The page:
Of course, to outsiders it seems idyllic
a little, white-washed cabin, partially concealed
by a few clusters of
windblown pine trees
People are moving in there; the holidaymakers are waking up. Soon this summer morning will be under way, filled with longings and needs, but also with rules and handed-down admonitions. Love and scorn, side by side. Do this, not that; speak like this, not like that; and how do you behave? The rebukes threaten to consume the day. But then it opens up, in the imagination or in life, and something is finally able to happen.
The woman in The Little Girls wants to be liberated from ghosts, to connect with her daughters in a sincere way; she dreams of genuine intimacy across roles and ages. Perhaps that’s not possible, but you’re still allowed to hope.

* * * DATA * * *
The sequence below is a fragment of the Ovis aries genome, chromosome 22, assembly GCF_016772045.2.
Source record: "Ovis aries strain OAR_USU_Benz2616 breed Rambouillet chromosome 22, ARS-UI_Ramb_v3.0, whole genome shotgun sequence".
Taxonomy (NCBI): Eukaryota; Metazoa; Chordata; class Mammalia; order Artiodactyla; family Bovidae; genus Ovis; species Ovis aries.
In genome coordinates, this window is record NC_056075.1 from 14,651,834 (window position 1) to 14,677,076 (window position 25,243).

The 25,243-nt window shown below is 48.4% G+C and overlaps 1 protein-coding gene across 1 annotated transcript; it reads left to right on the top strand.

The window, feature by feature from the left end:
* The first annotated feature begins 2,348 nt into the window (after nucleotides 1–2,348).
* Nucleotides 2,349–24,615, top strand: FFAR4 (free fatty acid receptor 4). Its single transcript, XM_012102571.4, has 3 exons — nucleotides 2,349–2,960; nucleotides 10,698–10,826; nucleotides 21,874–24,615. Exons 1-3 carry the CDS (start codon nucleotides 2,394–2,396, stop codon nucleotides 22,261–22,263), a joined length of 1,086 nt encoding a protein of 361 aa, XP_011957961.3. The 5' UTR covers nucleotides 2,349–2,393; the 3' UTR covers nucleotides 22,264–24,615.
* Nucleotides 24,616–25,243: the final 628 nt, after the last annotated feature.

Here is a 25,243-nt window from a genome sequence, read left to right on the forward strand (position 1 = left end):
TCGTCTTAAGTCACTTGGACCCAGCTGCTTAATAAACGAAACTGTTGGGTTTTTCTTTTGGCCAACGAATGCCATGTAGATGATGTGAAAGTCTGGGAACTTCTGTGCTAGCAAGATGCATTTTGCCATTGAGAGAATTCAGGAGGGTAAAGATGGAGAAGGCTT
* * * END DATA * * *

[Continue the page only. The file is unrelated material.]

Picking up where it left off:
"Let’s not beat around the bush: The Little Girls is a really good book, a wise, funny and moving story of motherhood, grief and longing for closeness. Not least, it is told with refinement, and astonishingly balanced for a novel told from a first-person point of view."
"A new example of Monica Isakstuen’s gift for finding ever new, original, and clever ways of putting evergreen themes into words."